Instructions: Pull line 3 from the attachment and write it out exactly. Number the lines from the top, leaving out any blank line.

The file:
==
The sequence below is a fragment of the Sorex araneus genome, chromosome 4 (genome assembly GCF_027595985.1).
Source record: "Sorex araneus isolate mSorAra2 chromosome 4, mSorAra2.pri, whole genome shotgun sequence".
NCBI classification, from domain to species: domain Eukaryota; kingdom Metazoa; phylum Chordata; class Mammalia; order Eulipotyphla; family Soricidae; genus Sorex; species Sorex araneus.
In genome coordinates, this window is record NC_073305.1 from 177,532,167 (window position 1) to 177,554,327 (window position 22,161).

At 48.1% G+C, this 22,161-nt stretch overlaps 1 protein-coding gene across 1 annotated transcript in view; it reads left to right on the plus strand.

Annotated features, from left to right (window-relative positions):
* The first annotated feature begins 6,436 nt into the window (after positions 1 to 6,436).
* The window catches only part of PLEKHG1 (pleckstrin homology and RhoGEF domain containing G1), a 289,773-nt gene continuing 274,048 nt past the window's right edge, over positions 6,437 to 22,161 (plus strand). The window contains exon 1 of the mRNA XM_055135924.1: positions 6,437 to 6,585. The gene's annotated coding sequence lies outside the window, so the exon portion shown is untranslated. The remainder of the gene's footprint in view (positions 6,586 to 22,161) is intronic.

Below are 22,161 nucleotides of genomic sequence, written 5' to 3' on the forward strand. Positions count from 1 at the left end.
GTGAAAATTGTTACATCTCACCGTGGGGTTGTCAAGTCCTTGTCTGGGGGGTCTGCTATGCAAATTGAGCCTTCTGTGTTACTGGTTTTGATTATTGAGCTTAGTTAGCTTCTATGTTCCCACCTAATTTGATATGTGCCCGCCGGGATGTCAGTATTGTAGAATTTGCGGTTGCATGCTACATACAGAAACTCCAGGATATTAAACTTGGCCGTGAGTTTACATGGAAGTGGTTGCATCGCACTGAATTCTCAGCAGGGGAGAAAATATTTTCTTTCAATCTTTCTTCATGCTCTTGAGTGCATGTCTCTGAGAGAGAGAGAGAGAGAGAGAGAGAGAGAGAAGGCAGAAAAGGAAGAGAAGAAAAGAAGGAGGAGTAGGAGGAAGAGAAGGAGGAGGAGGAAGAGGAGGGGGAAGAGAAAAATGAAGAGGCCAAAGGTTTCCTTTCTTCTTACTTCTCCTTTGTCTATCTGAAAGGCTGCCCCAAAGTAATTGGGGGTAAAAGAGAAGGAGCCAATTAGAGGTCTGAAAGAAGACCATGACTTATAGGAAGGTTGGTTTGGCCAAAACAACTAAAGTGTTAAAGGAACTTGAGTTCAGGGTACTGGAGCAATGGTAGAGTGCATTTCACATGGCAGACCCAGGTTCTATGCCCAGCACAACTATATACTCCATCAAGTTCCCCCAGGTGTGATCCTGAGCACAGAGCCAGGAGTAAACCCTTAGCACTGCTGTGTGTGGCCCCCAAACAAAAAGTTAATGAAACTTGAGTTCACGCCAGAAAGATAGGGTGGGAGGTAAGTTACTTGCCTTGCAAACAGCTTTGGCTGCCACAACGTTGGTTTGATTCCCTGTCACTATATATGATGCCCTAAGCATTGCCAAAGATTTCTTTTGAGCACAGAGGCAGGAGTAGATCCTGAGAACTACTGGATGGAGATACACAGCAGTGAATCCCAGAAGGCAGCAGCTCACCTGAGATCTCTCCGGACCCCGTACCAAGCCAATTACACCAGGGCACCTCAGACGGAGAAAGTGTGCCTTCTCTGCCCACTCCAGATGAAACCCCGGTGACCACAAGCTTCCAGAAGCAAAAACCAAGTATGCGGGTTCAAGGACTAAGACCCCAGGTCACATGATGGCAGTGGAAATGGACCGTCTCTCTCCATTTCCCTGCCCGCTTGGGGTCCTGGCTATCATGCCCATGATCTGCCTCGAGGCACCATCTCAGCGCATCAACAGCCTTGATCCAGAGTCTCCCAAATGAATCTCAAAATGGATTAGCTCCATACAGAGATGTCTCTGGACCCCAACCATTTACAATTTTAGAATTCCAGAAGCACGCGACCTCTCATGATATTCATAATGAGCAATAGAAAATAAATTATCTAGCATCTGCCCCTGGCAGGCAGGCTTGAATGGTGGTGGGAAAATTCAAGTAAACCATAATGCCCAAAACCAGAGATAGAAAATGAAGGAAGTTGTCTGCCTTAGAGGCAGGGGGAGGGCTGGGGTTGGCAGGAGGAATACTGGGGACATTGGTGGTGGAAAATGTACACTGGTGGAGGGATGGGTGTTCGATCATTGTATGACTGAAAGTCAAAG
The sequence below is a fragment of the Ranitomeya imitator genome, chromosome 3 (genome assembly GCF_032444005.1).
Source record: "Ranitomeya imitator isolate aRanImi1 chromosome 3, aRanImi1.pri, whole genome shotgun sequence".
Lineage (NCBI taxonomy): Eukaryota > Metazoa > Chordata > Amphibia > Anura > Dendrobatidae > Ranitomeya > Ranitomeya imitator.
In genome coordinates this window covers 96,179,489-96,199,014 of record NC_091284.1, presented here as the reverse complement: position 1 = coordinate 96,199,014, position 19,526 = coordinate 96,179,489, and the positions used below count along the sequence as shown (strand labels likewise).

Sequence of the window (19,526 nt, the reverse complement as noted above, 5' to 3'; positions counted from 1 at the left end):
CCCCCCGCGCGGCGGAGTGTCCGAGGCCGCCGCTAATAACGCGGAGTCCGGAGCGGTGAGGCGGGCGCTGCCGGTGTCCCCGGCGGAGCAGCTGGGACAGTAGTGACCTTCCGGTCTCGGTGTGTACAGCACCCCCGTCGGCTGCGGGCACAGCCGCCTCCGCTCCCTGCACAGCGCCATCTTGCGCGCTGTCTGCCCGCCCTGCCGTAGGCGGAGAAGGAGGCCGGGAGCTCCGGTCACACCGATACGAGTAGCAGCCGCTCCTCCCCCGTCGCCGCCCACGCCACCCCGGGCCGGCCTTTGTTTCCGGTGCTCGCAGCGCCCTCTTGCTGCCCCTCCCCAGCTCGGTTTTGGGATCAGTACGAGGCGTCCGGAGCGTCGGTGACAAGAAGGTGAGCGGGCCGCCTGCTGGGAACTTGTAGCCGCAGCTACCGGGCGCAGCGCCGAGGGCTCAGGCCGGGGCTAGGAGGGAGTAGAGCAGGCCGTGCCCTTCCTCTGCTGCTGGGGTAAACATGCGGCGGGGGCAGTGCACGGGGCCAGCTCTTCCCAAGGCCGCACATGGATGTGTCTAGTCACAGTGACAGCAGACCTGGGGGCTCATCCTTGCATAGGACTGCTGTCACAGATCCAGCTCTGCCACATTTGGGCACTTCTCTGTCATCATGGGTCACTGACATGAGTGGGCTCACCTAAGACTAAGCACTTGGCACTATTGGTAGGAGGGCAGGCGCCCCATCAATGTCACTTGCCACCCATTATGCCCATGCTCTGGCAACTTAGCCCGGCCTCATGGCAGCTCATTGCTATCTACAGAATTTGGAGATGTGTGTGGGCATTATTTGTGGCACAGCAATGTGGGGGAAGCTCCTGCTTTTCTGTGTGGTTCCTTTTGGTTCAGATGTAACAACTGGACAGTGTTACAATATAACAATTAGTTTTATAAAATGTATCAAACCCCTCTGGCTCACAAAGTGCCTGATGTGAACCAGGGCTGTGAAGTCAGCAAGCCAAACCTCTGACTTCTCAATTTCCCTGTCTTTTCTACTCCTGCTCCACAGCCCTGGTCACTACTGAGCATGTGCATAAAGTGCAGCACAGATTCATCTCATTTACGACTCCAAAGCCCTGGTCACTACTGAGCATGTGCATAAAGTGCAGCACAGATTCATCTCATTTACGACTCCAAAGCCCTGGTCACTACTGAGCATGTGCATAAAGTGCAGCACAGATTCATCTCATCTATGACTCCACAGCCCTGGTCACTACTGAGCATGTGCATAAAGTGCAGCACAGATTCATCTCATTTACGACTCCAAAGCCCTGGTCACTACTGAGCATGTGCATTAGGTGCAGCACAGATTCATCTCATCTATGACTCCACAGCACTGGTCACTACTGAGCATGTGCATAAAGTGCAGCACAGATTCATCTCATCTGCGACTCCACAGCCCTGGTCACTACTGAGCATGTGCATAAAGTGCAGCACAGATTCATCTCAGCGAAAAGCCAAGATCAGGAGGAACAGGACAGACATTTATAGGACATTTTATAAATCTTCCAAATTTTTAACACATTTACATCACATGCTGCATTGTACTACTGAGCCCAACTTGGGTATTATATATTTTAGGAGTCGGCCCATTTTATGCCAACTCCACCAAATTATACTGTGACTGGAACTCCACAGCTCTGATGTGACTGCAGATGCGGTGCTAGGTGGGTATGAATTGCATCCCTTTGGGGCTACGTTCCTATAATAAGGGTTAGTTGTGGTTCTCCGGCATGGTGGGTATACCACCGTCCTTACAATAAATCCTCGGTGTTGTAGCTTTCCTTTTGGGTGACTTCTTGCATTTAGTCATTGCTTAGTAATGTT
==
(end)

NCBI classification, from domain to species: domain Eukaryota; kingdom Metazoa; phylum Chordata; class Mammalia; order Eulipotyphla; family Soricidae; genus Sorex; species Sorex araneus.